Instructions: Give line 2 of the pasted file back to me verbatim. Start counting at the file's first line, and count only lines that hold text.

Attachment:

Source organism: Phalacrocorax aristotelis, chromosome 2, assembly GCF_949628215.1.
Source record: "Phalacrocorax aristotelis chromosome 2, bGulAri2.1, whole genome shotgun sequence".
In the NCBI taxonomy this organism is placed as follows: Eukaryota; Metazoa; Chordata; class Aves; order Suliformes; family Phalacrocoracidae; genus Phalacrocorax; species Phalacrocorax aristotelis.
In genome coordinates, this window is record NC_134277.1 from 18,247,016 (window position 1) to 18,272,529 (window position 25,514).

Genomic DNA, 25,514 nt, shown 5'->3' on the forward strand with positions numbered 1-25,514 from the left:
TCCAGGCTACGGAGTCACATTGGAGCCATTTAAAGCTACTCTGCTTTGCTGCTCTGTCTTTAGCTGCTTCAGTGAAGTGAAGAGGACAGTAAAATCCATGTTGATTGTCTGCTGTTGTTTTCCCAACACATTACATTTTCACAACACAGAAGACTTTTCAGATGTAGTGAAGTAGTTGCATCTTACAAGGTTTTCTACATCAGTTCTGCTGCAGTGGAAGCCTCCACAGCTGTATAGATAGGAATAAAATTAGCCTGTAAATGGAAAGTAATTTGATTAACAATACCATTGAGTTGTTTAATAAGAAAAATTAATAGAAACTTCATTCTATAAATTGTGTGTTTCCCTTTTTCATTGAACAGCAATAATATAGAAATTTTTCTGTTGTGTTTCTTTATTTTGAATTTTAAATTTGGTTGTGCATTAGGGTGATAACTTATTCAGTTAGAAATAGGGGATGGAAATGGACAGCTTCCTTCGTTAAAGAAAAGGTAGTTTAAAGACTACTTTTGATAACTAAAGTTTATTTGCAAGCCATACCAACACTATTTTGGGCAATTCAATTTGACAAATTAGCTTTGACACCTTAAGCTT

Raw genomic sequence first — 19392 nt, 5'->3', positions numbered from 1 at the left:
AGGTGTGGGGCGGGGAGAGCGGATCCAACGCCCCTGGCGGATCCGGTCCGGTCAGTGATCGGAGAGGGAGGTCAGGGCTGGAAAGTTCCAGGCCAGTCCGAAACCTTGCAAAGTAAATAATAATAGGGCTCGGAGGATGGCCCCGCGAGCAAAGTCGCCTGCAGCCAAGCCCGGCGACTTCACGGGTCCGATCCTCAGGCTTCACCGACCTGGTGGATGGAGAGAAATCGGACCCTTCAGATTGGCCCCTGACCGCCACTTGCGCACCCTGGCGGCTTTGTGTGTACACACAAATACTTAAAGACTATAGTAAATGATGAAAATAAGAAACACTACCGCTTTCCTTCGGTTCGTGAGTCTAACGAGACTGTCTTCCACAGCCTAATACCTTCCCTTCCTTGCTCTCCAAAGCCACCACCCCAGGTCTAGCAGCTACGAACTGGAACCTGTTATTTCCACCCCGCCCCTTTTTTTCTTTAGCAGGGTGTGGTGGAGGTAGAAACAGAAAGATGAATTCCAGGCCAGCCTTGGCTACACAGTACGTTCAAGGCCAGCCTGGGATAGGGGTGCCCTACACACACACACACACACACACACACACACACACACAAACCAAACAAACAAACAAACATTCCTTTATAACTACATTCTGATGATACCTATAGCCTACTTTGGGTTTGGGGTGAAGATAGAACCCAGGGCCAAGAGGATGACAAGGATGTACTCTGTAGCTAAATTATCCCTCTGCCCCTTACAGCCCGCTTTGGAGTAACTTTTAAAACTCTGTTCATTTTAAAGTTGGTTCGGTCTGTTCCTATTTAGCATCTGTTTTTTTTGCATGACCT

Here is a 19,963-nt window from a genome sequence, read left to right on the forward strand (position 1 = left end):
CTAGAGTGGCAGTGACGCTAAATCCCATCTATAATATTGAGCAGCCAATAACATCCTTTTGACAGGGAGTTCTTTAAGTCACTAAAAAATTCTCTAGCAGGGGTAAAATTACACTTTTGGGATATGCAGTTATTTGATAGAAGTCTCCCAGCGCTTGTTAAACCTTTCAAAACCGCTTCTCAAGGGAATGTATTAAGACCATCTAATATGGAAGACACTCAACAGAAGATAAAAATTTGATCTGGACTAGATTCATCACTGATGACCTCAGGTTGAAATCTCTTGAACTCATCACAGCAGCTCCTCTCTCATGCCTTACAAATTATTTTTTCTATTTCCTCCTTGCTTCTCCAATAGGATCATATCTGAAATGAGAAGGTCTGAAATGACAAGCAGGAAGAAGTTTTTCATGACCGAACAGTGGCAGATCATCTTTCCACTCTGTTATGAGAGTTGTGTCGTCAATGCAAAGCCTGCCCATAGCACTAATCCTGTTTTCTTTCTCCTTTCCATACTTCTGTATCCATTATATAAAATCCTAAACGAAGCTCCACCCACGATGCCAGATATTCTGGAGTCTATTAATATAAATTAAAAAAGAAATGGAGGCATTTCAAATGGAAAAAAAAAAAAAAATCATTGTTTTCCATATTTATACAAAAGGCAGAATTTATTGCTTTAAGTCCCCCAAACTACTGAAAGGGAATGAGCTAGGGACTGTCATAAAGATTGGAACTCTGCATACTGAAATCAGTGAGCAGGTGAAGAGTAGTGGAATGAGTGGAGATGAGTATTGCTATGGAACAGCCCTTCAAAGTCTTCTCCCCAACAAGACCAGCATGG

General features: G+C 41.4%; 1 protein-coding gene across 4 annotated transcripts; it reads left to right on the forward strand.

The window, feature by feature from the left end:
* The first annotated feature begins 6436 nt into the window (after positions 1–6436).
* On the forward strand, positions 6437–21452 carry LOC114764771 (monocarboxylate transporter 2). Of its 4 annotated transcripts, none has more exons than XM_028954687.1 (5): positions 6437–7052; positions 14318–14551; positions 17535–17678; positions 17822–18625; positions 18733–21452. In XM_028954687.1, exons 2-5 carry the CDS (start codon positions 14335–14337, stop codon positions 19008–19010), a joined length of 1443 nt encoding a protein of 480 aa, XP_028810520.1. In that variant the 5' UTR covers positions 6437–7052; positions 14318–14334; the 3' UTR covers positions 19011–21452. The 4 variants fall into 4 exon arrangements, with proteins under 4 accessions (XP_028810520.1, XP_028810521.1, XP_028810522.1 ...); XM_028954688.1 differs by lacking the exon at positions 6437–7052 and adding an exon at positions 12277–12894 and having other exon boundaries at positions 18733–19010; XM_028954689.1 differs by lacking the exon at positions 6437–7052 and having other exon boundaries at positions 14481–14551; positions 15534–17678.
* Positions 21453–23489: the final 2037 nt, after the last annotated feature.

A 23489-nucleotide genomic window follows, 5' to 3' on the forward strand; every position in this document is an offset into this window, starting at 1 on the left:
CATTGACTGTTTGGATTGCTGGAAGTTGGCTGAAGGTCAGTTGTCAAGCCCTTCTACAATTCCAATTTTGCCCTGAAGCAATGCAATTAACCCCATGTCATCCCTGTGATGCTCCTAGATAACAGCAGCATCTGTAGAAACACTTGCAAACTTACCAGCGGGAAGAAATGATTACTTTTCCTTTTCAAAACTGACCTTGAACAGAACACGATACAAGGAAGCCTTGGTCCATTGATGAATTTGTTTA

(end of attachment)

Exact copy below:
Source record: "Phalacrocorax aristotelis chromosome 2, bGulAri2.1, whole genome shotgun sequence".